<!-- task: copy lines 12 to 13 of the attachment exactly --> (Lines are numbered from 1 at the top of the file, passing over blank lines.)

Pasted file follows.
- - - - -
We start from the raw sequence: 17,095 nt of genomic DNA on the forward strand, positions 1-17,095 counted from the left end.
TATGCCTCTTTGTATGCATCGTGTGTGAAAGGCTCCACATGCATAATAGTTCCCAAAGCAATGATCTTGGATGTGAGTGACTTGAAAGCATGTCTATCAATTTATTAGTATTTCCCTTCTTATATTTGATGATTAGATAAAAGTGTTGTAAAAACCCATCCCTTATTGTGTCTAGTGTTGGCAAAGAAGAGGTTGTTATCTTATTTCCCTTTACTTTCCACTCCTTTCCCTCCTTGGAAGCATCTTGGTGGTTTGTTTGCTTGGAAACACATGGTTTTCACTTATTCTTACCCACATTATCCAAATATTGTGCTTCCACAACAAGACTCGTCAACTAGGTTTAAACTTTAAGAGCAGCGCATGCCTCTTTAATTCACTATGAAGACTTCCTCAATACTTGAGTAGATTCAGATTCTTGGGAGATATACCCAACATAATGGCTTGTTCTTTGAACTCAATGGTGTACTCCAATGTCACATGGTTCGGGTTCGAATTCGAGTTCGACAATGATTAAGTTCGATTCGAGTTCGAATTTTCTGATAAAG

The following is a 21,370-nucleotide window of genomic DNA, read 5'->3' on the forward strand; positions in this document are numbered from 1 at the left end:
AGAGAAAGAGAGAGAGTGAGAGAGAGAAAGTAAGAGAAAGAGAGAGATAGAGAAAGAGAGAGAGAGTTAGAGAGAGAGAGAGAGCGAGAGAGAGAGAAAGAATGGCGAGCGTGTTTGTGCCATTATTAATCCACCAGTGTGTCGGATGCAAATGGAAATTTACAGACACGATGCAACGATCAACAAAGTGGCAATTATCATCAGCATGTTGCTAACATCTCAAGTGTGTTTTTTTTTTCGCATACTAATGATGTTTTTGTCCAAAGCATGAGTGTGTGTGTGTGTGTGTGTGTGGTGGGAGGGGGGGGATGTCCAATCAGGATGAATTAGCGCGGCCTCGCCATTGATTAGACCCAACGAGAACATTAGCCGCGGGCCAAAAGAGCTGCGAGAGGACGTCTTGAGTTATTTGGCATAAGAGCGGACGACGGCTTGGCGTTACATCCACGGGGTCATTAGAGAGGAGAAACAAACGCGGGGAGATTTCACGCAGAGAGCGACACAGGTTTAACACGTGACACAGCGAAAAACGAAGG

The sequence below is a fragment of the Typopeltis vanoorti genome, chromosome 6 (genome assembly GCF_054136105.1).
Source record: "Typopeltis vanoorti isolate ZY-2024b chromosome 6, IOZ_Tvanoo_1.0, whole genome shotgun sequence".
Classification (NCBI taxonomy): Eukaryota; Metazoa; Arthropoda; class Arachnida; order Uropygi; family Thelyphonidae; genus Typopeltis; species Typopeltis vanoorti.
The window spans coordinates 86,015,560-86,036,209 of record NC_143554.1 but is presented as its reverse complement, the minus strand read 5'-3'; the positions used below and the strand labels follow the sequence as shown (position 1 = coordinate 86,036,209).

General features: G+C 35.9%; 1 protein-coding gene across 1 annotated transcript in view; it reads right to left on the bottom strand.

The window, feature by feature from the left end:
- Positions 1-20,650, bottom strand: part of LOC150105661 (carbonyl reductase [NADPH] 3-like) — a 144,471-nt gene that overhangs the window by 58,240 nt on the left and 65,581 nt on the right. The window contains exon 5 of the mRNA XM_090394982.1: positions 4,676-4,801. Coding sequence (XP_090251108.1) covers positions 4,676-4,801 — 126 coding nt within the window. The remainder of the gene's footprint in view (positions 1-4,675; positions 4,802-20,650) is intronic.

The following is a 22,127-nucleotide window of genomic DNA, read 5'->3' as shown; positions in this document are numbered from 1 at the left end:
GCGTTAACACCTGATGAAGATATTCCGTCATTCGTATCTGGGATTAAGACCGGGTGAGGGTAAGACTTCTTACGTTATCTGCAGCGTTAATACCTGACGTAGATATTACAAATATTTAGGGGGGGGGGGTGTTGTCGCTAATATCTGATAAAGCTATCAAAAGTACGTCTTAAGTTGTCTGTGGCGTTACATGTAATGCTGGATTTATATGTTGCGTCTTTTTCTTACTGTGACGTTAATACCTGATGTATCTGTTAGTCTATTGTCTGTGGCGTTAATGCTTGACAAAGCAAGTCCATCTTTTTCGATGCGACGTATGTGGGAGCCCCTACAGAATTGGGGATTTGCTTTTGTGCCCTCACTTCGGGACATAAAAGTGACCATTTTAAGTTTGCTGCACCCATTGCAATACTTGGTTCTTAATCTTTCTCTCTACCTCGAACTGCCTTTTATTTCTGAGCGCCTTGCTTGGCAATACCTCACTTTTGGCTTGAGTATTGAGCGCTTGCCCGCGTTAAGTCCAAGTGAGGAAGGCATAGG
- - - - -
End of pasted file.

The following is a 22,127-nucleotide window of genomic DNA, read 5'->3' as shown; positions in this document are numbered from 1 at the left end:
GCGTTAACACCTGATGAAGATATTCCGTCATTCGTATCTGGGATTAAGACCGGGTGAGGGTAAGACTTCTTACGTTATCTGCAGCGTTAATACCTGACGTAGATATTACAAATATTTAGGGGGGGGGGGTGTTGTCGCTAATATCTGATAAAGCTATCAAAAGTACGTCTTAAGTTGTCTGTGGCGTTACATGTAATGCTGGATTTATATGTTGCGTCTTTTTCTTACTGTGACGTTAATACCTGATGTATCTGTTAGTCTATTGTCTGTGGCGTTAATGCTTGACAAAGCAAGTCCATCTTTTTCGATGCGACGTATGTGGGAGCCCCTACAGAATTGGGGATTTGCTTTTGTGCCCTCACTTCGGGACATAAAAGTGACCATTTTAAGTTTGCTGCACCCATTGCAATACTTGGTTCTTAATCTTTCTCTCTACCTCGAACTGCCTTTTATTTCTGAGCGCCTTGCTTGGCAATACCTCACTTTTGGCTTGAGTATTGAGCGCTTGCCCGCGTTAAGTCCAAGTGAGGAAGGCATAGG